Views: 1083 PyCon Australia
Learning Python 07: Lists (arrays)
 
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For my Computer Science students
Views: 54 Paul Baumgarten
Python 3 Tutorial - Tuples
 
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This screencast introduces Python 3 tuples, multiple assignment/ return values, tuple unpacking and named tuples. This screencast was recorded using the ipython3 shell and Kazam screencaster on Kubuntu 14.04.
Graph Mining and Analysis  Lecture_12
 
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Graph Mining and Analysis Lecture_12 22 December 2015
Ben Chamberlain - Real time association mining in large social networks
 
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PyData London 2016 Social media can be used to perceive the relationships between individuals, companies and brands. Understanding the relationships between key entities is of vital importance for decision support in a swathe of industries. We present a real-time method to query and visualise regions of networks that could represent an industries, sports or political parties etc. There is a growing realisation that to combat the waning effectiveness of traditional marketing, social media platform owners need to find new ways to monetise their data. Social media data contains rich information describing how real world entities relate to each other. Understanding the allegiances, communities and structure of key entities is of vital importance for decision support in a swathe of industries that have hitherto relied on expensive, small scale survey data. We present a real-time method to query and visualise regions of networks that are closely related to a set of input vertices. The input vertices can define an industry, political party, sport etc. The key idea is that in large digital social networks measuring similarity via direct connections between nodes is not robust, but that robust similarities between nodes can be attained through the similarity of their neighbourhood graphs. We are able to achieve real-time performance by compressing the neighbourhood graphs using minhash signatures and facilitate rapid queries through Locality Sensitive Hashing. These techniques reduce query times from hours using industrial desktop machines to milliseconds on standard laptops. Our method allows analysts to interactively explore strongly associated regions of large networks in real time. Our work has been deployed in Python based software and uses the scipy stack (specifically numpy, pandas, scikit-learn and matplotlib) as well as the python igraph implementation. Slides available here: https://docs.google.com/presentation/d/1-NkcPM3XYn-7jk6233MvvFJiC5Abi3e2nGkF_NSFuFA/edit?usp=sharing Additional information: http://krondo.com/in-which-we-begin-at-the-beginning/
Views: 729 PyData
29 Python Regular Expressions | Python Tutorial | learn python scripting | Learnbay
 
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Regular expressions are used to solve a common problem: Given a string, determine whether that string matches a given pattern and, optionally, collect substrings that contain relevant information. Below topics are covered in this tutorial: 1: What is regular expression ? 2: What is pattern matching ? 3: What is re module ? 4: How to check Matching character in bracket , matching character not in bracket. 5: Basic Regular Expressions operations in detail. Course Feature: Course Features:- 1.Practical training and hands on Real Time Project Implementation With Assignment.Course includes mini projects/Real time industry level project with tons of assignment and exercises. 2.Expert Instructor Instructors from tier one product based MNC, from IITs/NITs 3.Placement Assistance: Interview Guidance And Placement assistance for job seekers. 4.Limited Batch Size. Limited Batch size for more personal attention during the course. 5.Project Support Real time project support. About the Course LearnBay's Python (Online/In-person) Certification Training (Novice to Expert). This course is for those For those - who wanted to build their career as a python developer and want to learn python for network automation, python for AWS , python for Data science, Python for automating test-cases and interested to get in-depth knowledge in python, This course will help you in becoming python expert, No prior knowledge of python is required to take up this course, even beneficial for those who are form non programming background and wanted to learn python to become data scientist. Teaching Python or any other technical training to those who are not from Technical background or form non coding (not from Computer Science ) background is always challenging, since we always have to teach them form basic and in more detail, It takes more time and effort, So keeping this challenge in mind Learnbay has design its course content and assignment in such a way that even harder concept can be explained in a very simple and clean way, Memory layout concept is very important for both who are from technical and non technical background, because if you can imagine the underlying memory layout of a program you can code it very easily irrespective of the language used. Where you will be learning all the basics and advance concept in python which includes, memory layout of a python program , python data structures like list, tuple, dictionary, you will be learning which data structure to use when, while solving real word problem.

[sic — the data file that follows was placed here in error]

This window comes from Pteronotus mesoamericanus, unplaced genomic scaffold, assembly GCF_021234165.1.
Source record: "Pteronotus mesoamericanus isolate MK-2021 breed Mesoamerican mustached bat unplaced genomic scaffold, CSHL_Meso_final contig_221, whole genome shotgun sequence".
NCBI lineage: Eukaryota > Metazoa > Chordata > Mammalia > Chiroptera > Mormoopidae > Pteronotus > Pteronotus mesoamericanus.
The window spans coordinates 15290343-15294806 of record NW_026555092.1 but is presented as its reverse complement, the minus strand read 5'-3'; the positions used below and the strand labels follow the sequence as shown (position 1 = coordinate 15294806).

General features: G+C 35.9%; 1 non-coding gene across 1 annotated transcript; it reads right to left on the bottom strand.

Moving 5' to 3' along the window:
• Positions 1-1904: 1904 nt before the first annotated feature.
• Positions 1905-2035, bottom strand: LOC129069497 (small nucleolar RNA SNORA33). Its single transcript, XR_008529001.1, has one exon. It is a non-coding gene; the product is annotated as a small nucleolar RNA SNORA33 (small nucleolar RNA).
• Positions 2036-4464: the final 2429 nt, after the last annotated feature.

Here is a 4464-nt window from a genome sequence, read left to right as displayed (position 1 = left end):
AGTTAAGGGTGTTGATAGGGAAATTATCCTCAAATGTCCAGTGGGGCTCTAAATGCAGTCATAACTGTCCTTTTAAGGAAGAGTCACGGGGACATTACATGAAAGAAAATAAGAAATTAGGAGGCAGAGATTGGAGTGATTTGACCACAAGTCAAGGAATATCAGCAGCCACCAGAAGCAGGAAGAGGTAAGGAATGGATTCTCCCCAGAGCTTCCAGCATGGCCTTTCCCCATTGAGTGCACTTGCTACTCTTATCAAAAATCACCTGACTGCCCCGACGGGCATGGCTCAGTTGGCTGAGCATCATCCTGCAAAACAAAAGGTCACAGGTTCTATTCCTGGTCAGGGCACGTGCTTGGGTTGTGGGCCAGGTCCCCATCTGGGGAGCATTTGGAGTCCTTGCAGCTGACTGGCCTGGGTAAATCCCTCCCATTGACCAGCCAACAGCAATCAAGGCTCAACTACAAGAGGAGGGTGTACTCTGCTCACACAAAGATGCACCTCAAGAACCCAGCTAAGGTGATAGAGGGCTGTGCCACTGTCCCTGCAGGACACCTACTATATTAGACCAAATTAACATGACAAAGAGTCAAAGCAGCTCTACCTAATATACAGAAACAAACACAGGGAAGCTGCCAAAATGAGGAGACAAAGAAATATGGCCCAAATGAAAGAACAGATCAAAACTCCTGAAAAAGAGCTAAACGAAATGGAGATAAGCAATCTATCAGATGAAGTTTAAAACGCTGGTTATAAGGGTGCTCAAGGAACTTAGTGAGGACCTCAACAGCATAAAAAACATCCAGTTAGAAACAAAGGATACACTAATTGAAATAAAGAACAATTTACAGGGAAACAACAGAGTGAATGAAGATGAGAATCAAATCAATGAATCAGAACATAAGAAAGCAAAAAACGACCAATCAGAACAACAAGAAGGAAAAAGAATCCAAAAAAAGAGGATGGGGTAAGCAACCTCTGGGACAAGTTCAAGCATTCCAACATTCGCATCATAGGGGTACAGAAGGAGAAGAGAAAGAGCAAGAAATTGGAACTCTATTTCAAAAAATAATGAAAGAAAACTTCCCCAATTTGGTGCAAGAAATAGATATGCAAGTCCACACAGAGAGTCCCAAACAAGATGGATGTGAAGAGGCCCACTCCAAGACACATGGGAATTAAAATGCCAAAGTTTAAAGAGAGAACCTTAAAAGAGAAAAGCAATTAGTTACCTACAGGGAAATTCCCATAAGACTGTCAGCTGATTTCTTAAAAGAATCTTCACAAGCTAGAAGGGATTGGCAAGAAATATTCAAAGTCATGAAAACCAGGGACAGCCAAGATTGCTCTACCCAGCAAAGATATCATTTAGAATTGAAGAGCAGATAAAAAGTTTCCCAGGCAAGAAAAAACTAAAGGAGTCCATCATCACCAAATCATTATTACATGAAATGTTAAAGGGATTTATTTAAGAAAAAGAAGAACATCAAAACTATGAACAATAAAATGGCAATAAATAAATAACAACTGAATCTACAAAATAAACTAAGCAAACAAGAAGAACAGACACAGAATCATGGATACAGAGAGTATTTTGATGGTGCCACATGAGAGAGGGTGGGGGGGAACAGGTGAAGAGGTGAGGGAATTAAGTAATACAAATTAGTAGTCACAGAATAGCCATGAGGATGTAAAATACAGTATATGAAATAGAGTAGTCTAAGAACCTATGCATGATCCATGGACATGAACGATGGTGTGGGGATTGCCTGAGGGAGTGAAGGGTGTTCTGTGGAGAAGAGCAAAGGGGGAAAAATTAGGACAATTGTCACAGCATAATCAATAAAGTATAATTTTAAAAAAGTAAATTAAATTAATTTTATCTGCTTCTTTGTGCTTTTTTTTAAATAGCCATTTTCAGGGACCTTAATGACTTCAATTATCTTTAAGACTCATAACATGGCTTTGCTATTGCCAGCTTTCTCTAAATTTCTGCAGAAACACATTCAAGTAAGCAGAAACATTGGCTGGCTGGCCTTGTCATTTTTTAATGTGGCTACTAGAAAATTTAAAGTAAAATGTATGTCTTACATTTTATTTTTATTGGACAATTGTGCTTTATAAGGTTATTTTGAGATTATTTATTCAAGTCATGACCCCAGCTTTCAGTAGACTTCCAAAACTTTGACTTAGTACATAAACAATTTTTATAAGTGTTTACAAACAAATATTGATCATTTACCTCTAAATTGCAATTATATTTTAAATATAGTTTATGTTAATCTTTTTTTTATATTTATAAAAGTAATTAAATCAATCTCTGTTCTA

Views: 5752 Learnbay
Design Patterns in Python #MP38
 
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Jean-Philippe Caissy and Rory Geoghegan present "Design Patterns in Python" Source: http://montrealpython.org/2013/06/mp38/
Views: 8046 Montreal-Python
Web Mining - Tutorial
 
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Web Mining Web Mining is the use of Data mining techniques to automatically discover and extract information from World Wide Web. There are 3 areas of web Mining Web content Mining. Web usage Mining Web structure Mining. Web content Mining Web content Mining is the process of extracting useful information from content of web document.it may consists of text images,audio,video or structured record such as list & tables. screen scaper,Mozenda,Automation Anywhere,Web content Extractor, Web info extractor are the tools used to extract essential information that one needs. Web Usage Mining Web usage Mining is the process of identifying browsing patterns by analysing the users Navigational behaviour. Techniques for discovery & pattern analysis are two types. They are Pattern Analysis Tool. Pattern Discovery Tool. Data pre processing,Path Analysis,Grouping,filtering,Statistical Analysis, Association Rules,Clustering,Sequential Pattterns,classification are the Analysis done to analyse the patterns. Web structure Mining Web structure Mining is a tool, used to extract patterns from hyperlinks in the web. Web structure Mining is also called link Mining. HITS & PAGE RANK Algorithm are the Popular Web structure Mining Algorithm. By applying Web content mining,web structure Mining & Web usage Mining knowledge is extracted from web data.